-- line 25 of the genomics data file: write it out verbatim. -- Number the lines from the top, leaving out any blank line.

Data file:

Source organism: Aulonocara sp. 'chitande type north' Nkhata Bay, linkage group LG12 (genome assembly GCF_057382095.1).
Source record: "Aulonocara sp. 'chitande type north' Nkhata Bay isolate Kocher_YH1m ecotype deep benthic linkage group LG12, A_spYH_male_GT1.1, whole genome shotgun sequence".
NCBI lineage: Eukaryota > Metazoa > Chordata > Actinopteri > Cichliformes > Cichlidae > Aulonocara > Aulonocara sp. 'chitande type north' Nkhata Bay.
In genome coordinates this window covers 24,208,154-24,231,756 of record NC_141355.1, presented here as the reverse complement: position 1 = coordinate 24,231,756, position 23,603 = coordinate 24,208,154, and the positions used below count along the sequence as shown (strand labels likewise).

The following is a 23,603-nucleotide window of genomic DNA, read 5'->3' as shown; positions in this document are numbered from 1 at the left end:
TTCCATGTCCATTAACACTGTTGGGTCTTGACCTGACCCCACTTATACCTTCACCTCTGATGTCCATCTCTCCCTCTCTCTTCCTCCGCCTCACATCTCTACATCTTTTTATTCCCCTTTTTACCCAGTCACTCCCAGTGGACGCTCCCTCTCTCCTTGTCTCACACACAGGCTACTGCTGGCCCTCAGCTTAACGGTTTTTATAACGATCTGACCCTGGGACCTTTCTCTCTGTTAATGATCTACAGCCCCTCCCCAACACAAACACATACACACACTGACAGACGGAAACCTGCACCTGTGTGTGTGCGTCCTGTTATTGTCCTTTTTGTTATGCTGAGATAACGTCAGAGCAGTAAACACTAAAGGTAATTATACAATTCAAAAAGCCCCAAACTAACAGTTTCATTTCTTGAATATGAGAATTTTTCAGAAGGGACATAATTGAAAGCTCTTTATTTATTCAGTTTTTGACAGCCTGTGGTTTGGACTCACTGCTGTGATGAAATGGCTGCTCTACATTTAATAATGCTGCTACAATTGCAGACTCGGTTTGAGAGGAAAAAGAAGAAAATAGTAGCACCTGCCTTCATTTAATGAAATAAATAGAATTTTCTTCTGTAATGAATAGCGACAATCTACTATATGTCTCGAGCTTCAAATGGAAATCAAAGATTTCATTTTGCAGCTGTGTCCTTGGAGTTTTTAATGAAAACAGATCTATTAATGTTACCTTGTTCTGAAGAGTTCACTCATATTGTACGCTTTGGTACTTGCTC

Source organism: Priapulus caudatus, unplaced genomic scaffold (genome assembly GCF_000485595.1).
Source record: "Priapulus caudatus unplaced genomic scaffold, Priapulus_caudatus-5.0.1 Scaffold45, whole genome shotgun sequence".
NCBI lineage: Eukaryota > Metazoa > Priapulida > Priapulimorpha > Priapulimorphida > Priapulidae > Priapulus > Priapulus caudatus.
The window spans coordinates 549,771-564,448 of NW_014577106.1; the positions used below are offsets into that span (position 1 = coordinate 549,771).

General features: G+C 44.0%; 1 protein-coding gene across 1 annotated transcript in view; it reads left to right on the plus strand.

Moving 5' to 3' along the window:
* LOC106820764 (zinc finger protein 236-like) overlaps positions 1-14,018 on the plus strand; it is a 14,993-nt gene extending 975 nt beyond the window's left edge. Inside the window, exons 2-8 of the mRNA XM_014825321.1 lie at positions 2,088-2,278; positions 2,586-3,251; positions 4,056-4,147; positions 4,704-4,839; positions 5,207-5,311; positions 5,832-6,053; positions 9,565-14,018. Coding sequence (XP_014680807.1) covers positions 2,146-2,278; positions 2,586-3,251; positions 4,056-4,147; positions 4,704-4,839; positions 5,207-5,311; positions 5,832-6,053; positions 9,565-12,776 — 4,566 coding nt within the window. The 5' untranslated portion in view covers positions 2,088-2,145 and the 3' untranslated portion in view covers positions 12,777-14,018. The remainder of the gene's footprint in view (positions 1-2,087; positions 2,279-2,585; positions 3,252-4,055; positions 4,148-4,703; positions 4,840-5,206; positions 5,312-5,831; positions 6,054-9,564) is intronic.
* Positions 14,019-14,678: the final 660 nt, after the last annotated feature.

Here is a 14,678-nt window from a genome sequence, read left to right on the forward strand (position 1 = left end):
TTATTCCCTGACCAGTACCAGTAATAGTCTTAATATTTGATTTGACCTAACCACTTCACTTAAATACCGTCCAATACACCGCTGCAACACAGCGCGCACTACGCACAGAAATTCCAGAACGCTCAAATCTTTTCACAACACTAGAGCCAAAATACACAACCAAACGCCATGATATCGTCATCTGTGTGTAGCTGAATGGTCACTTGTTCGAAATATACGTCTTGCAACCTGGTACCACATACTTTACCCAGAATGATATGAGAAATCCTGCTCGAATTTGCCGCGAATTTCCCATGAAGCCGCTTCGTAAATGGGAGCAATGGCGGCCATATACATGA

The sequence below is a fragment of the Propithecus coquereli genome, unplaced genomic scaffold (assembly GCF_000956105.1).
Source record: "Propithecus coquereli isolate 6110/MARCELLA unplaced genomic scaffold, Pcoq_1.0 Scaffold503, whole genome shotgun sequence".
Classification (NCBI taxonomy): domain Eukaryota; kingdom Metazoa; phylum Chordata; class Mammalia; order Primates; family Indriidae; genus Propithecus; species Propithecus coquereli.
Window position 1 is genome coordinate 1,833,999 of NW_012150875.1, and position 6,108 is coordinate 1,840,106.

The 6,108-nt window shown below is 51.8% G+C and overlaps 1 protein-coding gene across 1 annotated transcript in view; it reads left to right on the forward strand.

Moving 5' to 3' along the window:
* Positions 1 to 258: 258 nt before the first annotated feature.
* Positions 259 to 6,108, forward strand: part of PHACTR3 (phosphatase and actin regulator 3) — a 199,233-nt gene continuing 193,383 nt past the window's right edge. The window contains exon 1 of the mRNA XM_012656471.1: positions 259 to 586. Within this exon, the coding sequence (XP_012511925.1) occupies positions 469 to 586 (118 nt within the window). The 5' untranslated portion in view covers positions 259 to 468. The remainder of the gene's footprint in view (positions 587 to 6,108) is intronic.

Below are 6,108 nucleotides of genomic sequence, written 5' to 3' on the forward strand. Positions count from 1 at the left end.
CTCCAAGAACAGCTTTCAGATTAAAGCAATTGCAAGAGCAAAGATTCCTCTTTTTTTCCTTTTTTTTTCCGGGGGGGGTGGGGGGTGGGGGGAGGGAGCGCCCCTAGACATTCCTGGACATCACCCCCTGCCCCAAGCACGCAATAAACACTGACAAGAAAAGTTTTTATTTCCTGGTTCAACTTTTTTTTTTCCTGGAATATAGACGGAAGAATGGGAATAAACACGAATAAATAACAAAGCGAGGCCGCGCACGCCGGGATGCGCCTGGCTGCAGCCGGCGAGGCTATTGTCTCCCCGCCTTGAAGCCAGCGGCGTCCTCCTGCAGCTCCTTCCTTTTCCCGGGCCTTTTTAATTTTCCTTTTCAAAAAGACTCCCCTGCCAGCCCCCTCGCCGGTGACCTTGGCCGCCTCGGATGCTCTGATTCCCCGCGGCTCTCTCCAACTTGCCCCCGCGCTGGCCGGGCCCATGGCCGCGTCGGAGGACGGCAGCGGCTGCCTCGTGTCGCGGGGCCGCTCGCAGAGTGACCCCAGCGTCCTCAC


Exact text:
Below are 6,108 nucleotides of genomic sequence, written 5' to 3' on the forward strand. Positions count from 1 at the left end.